Ali Musa Daqduq
|Ali Musa Daqduq|
|Arrested||20 March 2007
|Detained at||Joint US/Iraqi facility in Iraq|
|Alleged to be a member of||Asa'ib Ahl al-Haq; Hezbollah|
|Status||Two Iraqi courts found him not guilty and ordered his release.|
Ali Mussa Daqduq is a senior Hezbollah leader and senior advisor to Asa'ib Ahl al-Haq leader Qais al-Khazali. He was captured by US troops in Basra, Iraq on 20 March 2007 along with Qais al-Khazali and his brother Laith al-Khazali. He is alleged to have participated in a 20 January 2007 attack on US troops in Karbala, Iraq. Later two Iraqi courts found him not guilty of masterminding the 2007 raid on an American military base and released him from prison. US Intelligence has alleged that Daqduq's testimony during his internment is key evidence for collaboration between Iran and Hezbollah.
Daqduq pretended to be deaf and mute when he was captured, and refused to speak for weeks.
On 2 July 2007 US forces identified that they had captured Daqduq. They asserted he was a member of Hezbullah, and was operating with support from Iran. The 2 July press briefing published images of Daqduq's forged identity documents. Iranian officials denied that assertion on 4 July 2007.
Daqduq was transferred to Iraqi custody on 18 December 2011.
Daqduq was recently ordered freed by an Iraqi court because of insufficient evidence. The case will automatically be appealed, and he will remain imprisoned until the case is heard in superior court. The United States believes that releasing him is a very bad idea, that the evidence is clear, and that he is likely to commit more acts of resistance against US occupation forces if released. Officials in the military commissions system in the United States have begun procedures to charge Daqduq with war crimes (specifically, that he killed or ordered killed four US soldiers captured during a raid); the future of this is unclear. 
On 16 November 2012, it was reported that Ali Musa Daqduq had been released from Iraq as the Iraqi government had run out of legal options to hold him.
- Michael R. Gordon (5 May 2008). "Hezbollah Trains Iraqis in Iran, Officials Say". New York Times. Retrieved 2011-11-06.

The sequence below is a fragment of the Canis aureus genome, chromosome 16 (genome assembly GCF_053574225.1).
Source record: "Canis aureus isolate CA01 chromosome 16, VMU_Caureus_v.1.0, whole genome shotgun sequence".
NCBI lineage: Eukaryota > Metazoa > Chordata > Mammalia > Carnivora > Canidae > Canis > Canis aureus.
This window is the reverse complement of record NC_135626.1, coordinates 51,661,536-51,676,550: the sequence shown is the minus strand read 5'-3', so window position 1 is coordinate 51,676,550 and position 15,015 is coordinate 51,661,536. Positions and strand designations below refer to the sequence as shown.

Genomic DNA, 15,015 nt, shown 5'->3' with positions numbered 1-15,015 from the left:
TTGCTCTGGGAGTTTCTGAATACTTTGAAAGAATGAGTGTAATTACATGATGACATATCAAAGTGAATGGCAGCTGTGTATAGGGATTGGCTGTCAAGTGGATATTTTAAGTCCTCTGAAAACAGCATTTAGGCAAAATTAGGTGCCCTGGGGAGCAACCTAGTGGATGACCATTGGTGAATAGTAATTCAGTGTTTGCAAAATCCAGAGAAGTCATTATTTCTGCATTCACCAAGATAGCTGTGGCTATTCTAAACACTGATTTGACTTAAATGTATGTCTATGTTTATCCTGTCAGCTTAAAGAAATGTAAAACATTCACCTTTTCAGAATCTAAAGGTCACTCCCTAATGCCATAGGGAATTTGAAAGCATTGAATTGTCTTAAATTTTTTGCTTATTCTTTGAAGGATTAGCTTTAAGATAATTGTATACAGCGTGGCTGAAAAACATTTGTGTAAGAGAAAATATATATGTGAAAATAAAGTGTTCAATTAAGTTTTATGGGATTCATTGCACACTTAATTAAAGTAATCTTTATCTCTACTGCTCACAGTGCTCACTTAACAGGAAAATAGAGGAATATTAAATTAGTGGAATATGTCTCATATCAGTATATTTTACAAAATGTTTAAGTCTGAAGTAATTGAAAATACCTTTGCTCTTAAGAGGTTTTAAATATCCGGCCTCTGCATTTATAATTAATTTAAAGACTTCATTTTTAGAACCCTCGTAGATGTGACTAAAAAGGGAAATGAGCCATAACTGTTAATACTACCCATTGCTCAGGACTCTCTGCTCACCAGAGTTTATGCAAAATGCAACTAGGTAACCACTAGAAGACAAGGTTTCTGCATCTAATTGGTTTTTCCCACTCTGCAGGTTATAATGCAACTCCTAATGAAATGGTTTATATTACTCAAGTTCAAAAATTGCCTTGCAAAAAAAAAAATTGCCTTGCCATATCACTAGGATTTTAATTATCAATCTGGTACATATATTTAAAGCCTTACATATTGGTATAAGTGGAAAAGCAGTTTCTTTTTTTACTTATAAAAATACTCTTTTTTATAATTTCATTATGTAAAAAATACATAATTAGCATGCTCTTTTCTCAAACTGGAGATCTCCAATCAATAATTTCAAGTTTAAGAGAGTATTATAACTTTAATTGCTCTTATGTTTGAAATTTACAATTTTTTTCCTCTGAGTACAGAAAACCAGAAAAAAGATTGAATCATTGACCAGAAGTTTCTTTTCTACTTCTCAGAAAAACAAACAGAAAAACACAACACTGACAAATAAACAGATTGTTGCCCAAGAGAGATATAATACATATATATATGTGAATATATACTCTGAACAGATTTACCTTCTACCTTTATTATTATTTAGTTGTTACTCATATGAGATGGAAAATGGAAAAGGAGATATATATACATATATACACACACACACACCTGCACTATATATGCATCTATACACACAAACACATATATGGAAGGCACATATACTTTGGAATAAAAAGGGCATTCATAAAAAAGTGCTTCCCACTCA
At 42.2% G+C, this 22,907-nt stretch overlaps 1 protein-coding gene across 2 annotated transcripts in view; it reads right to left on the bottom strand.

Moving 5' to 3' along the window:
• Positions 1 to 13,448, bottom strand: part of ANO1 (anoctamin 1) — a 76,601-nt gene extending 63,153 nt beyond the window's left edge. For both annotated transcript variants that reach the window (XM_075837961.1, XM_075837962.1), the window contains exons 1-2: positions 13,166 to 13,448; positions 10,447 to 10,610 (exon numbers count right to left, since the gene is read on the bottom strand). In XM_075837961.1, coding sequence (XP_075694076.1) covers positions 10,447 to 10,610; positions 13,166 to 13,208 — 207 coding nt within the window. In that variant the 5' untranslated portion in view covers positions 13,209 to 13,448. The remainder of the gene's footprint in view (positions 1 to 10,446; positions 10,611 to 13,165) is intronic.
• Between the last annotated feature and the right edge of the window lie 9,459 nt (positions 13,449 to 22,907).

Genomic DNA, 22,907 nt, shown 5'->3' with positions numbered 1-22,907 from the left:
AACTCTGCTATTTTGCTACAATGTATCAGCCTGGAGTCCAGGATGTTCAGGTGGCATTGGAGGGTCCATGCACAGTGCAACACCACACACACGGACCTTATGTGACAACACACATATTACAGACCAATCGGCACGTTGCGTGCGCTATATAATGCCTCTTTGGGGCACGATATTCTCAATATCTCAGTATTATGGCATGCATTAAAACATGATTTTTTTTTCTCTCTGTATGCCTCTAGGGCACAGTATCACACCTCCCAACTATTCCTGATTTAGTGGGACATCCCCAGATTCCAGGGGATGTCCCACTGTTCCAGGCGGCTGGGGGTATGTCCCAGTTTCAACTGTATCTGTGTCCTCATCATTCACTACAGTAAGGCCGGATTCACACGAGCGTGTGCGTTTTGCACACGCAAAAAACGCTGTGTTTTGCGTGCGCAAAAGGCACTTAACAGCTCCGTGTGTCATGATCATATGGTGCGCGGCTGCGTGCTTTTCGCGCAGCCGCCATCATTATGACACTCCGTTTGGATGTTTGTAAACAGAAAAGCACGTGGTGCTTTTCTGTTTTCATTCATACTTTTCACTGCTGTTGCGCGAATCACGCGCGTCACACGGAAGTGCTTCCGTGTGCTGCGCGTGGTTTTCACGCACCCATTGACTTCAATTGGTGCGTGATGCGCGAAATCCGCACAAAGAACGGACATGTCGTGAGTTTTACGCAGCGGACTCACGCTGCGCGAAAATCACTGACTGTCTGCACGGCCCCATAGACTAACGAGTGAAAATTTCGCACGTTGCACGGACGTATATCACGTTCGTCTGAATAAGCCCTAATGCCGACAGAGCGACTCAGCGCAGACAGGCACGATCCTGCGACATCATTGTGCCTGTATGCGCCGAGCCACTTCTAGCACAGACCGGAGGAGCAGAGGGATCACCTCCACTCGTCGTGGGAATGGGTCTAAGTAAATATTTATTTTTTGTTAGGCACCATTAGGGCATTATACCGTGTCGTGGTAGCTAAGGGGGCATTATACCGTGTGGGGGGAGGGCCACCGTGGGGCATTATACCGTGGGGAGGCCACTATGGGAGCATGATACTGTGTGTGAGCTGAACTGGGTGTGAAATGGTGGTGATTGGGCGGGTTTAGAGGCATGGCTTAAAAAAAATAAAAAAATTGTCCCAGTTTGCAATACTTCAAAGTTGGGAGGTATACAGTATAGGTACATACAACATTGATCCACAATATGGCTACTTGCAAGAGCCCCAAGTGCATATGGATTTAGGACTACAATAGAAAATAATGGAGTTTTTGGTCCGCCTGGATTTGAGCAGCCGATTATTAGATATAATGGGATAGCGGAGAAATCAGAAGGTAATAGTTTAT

There have been earlier indications of Hezbollah involvement. Ali Mussa Daqduq, a senior Lebanese Hezbollah commander, was captured in Iraq in March 2007. At first he refused to talk, presumably to avoid giving away his Lebanese accent. As a consequence, he was initially dubbed Hamid the Mute by American officials.mirror
- Jakes, Lara (August 3, 2012). "Iraq won't let U.S. try Hezbollah figure". Philadelphia Inquirer. Associated Press.
- Phil Stewart (3 November 2011). "As troops leave, U.S. seeks custody of key Iraq detainee". reuters. Retrieved 2011-11-06.
With less than 60 days before the complete withdrawal of U.S. forces from Iraq, the United States is quietly seeking to keep custody of its highest profile detainee there, U.S. and Iraqi officials say.mirror
- "Press briefing" (PDF). US forces in Iraq. 2 July 2007. Retrieved 2011-11-06. mirror
- "Iran heaps scorn on U.S. claim of Hezbollah in Iraq". CNN. 2 July 2007. Retrieved 2011-11-06.
– An Iranian official slammed what he called "ridiculous and false claims" from U.S. officials about the "arrest of a foreign citizen in Iraq and his relation with Iran."mirror
- Jack Healy and Charlie Savage (6 May 2012). "Iraqi Court Acts to Free Suspect in Deadly Raid on G.I.'s". New York Times. Retrieved 2012-05-07.
- Gordon, Michael (16 November 2012). "Against U.S. Wishes, Iraq Releases Man Accused of Killing American Soldiers". NY Times. Retrieved 29 December 2012.